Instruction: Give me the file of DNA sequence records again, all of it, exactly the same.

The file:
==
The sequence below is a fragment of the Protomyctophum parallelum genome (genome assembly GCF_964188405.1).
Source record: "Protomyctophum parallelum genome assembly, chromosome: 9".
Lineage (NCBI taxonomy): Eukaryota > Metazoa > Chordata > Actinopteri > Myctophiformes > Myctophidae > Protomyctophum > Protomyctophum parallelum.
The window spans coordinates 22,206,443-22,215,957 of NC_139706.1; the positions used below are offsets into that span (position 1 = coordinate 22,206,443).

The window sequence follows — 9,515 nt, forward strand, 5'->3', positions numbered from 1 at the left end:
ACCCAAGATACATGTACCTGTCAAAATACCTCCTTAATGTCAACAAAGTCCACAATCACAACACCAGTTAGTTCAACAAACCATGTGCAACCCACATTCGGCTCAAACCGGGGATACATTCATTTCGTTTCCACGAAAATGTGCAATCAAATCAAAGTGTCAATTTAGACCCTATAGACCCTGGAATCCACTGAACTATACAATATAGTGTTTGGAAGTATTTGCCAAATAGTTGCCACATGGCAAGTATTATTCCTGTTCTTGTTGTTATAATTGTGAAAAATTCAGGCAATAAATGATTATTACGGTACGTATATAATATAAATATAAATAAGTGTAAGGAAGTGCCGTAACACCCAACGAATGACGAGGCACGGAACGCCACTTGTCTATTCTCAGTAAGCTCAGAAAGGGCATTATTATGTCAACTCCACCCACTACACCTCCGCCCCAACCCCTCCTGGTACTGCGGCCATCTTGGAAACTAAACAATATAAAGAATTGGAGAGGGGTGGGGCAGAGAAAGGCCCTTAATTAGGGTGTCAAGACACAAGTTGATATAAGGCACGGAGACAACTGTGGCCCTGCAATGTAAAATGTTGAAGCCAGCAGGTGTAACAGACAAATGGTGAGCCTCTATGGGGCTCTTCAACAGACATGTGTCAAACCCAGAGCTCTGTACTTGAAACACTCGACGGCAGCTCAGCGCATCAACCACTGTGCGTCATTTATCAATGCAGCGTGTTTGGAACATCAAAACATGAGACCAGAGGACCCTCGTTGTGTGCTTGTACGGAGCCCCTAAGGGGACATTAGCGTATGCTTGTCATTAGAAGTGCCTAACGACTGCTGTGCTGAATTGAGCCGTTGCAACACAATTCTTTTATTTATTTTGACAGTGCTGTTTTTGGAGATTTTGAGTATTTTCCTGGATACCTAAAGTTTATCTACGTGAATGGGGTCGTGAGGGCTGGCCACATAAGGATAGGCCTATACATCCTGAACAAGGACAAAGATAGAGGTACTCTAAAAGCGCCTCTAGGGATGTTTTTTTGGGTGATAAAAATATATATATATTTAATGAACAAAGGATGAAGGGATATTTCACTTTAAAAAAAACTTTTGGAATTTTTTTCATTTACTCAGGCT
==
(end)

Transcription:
The sequence below is a fragment of the Protomyctophum parallelum genome (genome assembly GCF_964188405.1).
Source record: "Protomyctophum parallelum genome assembly, chromosome: 9".
Lineage (NCBI taxonomy): Eukaryota > Metazoa > Chordata > Actinopteri > Myctophiformes > Myctophidae > Protomyctophum > Protomyctophum parallelum.
The window spans coordinates 22,206,443-22,215,957 of NC_139706.1; the positions used below are offsets into that span (position 1 = coordinate 22,206,443).

The window sequence follows — 9,515 nt, forward strand, 5'->3', positions numbered from 1 at the left end:
ACCCAAGATACATGTACCTGTCAAAATACCTCCTTAATGTCAACAAAGTCCACAATCACAACACCAGTTAGTTCAACAAACCATGTGCAACCCACATTCGGCTCAAACCGGGGATACATTCATTTCGTTTCCACGAAAATGTGCAATCAAATCAAAGTGTCAATTTAGACCCTATAGACCCTGGAATCCACTGAACTATACAATATAGTGTTTGGAAGTATTTGCCAAATAGTTGCCACATGGCAAGTATTATTCCTGTTCTTGTTGTTATAATTGTGAAAAATTCAGGCAATAAATGATTATTACGGTACGTATATAATATAAATATAAATAAGTGTAAGGAAGTGCCGTAACACCCAACGAATGACGAGGCACGGAACGCCACTTGTCTATTCTCAGTAAGCTCAGAAAGGGCATTATTATGTCAACTCCACCCACTACACCTCCGCCCCAACCCCTCCTGGTACTGCGGCCATCTTGGAAACTAAACAATATAAAGAATTGGAGAGGGGTGGGGCAGAGAAAGGCCCTTAATTAGGGTGTCAAGACACAAGTTGATATAAGGCACGGAGACAACTGTGGCCCTGCAATGTAAAATGTTGAAGCCAGCAGGTGTAACAGACAAATGGTGAGCCTCTATGGGGCTCTTCAACAGACATGTGTCAAACCCAGAGCTCTGTACTTGAAACACTCGACGGCAGCTCAGCGCATCAACCACTGTGCGTCATTTATCAATGCAGCGTGTTTGGAACATCAAAACATGAGACCAGAGGACCCTCGTTGTGTGCTTGTACGGAGCCCCTAAGGGGACATTAGCGTATGCTTGTCATTAGAAGTGCCTAACGACTGCTGTGCTGAATTGAGCCGTTGCAACACAATTCTTTTATTTATTTTGACAGTGCTGTTTTTGGAGATTTTGAGTATTTTCCTGGATACCTAAAGTTTATCTACGTGAATGGGGTCGTGAGGGCTGGCCACATAAGGATAGGCCTATACATCCTGAACAAGGACAAAGATAGAGGTACTCTAAAAGCGCCTCTAGGGATGTTTTTTTGGGTGATAAAAATATATATATATTTAATGAACAAAGGATGAAGGGATATTTCACTTTAAAAAAAACTTTTGGAATTTTTTTCATTTACTCAGGCT